Polina Osetinskaya.
Baroque music in world cinema masterpieces.

She is more than a pianist: she is a great musician with a recognizable style, exquisite programs, and a crystal-clear and loudly voiced public stance — which in today's times requires both courage and risk.

Polina Osetinskaya's performances in the major Russian halls are canceled by unwritten orders from above; smaller venues are declared mined in the hope that the audience will be frightened off. The phrase "the concert was just bomb" now sounds ambiguous; but after Polina Osetinskaya's autumn concert in Riga, that's exactly what they said. And after her two spring concerts, on May 18 at the Daugavpils Theatre and May 20 at the Great Guild, they said the same thing.

17 / 18 / 20 May
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Polina took to the stage at an age when others are just starting to stand at the school blackboard. There were four main prodigies in her generation. Three, having grown up a bit, went West with their teachers: pianist Kissin, violinists Repin and Vengerov. Polina, who was expected to do the same, stayed. And it was her own decision: at the age of 13, she obtained the right to act as she saw fit.
She studied in Moscow and St. Petersburg, lived in these two cities, participated in only one international competition, but always gave numerous concerts. In 2007, she wrote the book "Goodbye, Sadness" about her unconventional childhood. The book, of course, became a bestseller. Firstly, by that time Polina had many fans, ready not only to attend her performances but even to come to them from other cities and countries, let alone buying the book. Secondly, "Goodbye, Sadness" is indeed a good book.
Polina has ten albums released on Sony Music, Naxos, Bel Air, Quartz, and "Melodiya," several performances - with Ksenia Rappoport, Andrey Makarevich, Lyudmila Ulitskaya, for example, and the Center for Professional Health of Musicians, into which Polina invested all her own difficult experience.
But nothing compares to her concerts. Polina gives concerts at the Salzburg Festival and Carnegie Hall, all over Europe and North America. And if the program "Baroque Music in Author's Cinema" has already been heard in Latvia, - Riga was overwhelmed by it, - then Rachmaninoff and Glinka, Desyatnikov and Silvestrov performed by Polina Osetinskaya have definitely not been seen here before.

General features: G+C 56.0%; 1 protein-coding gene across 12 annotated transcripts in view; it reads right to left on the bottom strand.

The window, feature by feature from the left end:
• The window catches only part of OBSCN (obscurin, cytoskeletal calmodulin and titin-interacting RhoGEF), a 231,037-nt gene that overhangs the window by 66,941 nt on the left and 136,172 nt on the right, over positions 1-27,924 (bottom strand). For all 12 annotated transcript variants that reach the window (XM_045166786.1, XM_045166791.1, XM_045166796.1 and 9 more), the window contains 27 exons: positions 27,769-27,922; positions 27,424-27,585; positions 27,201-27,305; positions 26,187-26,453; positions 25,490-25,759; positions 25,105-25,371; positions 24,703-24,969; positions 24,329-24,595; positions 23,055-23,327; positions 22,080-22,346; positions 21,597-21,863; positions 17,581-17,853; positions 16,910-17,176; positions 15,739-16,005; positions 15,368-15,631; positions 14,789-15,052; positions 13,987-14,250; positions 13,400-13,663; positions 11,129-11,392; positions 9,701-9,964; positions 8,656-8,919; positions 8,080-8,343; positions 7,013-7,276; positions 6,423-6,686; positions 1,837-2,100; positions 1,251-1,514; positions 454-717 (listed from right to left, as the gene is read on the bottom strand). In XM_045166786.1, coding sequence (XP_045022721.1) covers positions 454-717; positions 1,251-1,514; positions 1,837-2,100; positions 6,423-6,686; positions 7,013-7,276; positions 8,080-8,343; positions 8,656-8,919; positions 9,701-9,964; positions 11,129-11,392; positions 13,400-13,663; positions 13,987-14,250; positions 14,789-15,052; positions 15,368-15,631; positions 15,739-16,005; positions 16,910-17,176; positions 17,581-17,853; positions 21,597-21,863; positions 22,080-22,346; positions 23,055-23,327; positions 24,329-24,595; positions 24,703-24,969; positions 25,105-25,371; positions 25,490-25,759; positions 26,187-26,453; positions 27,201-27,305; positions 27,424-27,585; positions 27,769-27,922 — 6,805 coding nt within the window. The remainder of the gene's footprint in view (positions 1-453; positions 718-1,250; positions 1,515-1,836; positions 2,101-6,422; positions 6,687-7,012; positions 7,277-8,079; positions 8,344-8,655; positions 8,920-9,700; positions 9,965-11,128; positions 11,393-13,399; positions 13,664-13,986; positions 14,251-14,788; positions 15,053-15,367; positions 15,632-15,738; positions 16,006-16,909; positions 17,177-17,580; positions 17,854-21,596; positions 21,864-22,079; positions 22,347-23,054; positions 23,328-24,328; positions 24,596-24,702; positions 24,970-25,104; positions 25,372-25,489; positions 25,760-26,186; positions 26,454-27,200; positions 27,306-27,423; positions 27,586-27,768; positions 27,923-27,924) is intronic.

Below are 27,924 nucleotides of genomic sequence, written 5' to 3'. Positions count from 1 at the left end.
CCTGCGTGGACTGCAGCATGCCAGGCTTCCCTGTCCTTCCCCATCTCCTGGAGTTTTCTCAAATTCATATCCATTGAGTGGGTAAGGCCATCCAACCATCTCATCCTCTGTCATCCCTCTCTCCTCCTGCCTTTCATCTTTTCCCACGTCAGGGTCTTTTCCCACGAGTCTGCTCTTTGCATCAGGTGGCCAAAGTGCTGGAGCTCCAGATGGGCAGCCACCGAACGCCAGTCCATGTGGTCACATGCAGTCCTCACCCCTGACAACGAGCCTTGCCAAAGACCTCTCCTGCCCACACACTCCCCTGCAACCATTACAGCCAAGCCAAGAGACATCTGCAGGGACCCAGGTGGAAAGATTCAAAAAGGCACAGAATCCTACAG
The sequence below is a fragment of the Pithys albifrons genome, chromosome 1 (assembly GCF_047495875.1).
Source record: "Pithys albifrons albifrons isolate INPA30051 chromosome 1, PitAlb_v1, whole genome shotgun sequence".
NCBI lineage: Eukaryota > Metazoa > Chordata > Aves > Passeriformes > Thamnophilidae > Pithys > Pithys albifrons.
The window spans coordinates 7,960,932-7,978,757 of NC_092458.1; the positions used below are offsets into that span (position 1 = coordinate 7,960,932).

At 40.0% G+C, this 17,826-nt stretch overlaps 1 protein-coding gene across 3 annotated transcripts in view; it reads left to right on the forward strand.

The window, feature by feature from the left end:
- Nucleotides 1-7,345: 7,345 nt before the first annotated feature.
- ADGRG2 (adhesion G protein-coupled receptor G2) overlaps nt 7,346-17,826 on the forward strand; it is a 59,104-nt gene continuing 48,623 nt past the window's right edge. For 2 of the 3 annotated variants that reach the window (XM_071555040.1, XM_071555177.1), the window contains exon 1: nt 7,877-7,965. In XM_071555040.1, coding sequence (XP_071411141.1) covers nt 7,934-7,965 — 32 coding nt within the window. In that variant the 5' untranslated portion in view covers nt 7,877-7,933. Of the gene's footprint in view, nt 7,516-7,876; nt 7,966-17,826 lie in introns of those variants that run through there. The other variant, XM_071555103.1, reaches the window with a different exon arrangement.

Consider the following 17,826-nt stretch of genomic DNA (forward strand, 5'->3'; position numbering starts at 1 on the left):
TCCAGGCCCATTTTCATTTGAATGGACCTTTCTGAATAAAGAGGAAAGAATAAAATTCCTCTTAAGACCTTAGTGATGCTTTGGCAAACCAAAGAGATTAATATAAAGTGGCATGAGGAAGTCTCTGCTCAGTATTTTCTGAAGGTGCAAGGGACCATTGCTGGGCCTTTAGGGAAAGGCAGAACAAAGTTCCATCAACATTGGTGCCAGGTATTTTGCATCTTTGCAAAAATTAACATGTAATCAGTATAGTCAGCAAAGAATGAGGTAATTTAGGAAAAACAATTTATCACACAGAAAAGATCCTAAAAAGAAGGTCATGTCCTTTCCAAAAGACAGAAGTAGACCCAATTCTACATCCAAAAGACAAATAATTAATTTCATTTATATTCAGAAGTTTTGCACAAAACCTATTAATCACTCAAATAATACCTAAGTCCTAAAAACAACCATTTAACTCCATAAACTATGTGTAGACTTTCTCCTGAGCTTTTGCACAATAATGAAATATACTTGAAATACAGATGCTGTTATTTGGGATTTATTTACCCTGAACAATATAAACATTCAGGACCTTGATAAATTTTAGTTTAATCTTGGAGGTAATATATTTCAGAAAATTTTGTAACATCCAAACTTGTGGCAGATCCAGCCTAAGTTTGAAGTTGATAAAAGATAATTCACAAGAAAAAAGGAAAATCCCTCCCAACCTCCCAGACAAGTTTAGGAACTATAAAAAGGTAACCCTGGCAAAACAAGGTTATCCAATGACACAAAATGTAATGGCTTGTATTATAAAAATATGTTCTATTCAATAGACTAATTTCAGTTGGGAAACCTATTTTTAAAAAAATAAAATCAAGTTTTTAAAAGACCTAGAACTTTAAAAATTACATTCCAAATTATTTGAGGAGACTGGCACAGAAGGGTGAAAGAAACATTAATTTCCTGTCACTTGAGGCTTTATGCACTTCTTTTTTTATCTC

There are as many beauties in this program as there are meanings, associations, parallels, biographical interweavings - in other words, countless.
Mikhail Glinka, Nocturne "Separation": as is known, the founder of the Russian composer school traveled a lot and lived in Europe for a long time - in particular, he began to write the symphony "Taras Bulba" in Paris; when creative crises and the bitterness of unrecognized talent piled upon him at home, he decided to move to Berlin. Leaving Tsarskoye Selo, Glinka - according to his sister's memories - "spat on the ground and said fervently: 'If only I never see this filthy country again!'" but soon died abroad...
Sergei Rachmaninoff, preludes: at the end of 1917, after the revolution, the great composer left Russia forever; he was either forbidden there, then glorified, then rejected, then - after active financial support in the fight against fascism - persistently and futilely called back by Soviet authorities...
Leonid Desyatnikov, "Bukovinian Songs": a native of Kharkov, a graduate of the Leningrad Conservatory, one of the most performed composers in the post-Soviet space, and after scandals, government interference, protests surrounding the opera "Children of Rosenthal" at the Bolshoi Theatre - one of the most discussed; in these 24 preludes for piano, he recalls Ukrainian folklore, which has been in him since childhood...
Valentin Silvestrov, bagatelles: the 85-year-old patriarch, now living in Germany and coming in winter for his concert in Jurmala, was expelled from the Union of Soviet Composers in 1970 due to views on creativity contradicting official cultural policy, and is now considered the main Ukrainian composer of our time...
Bringing all four together in one program, Polina Osetinskaya gave them her amazing pianism, flexible, intellectual, virtuosic, mesmerizing. And through the language of music, she speaks to the audience about what is happening with us and around us right now.

2 hours incl. break
Time:

Program

«La Séparation»


Mikhail Glinka (1804-1857) - “La Séparation”
Sergei Rachmaninov (1873- 1943) - Preludes, Op. 23


Leonid Desyatnikov "Bukovinian songs"
Valentin Silvestrov «Bagatelles»

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Nr. 2 in a-Moll: Allegretto
Nr. 3 in G-Dur: Andante
Nr. 4 in e-Moll: Moderato
Nr. 5 in D-Dur: Allegro vivace
Nr. 6 in b-Moll: Allegretto
Nr. 7 in A-Dur: Andante
Nr. 8 in fis-Moll: Allegretto
Nr. 9 in E-Dur: Presto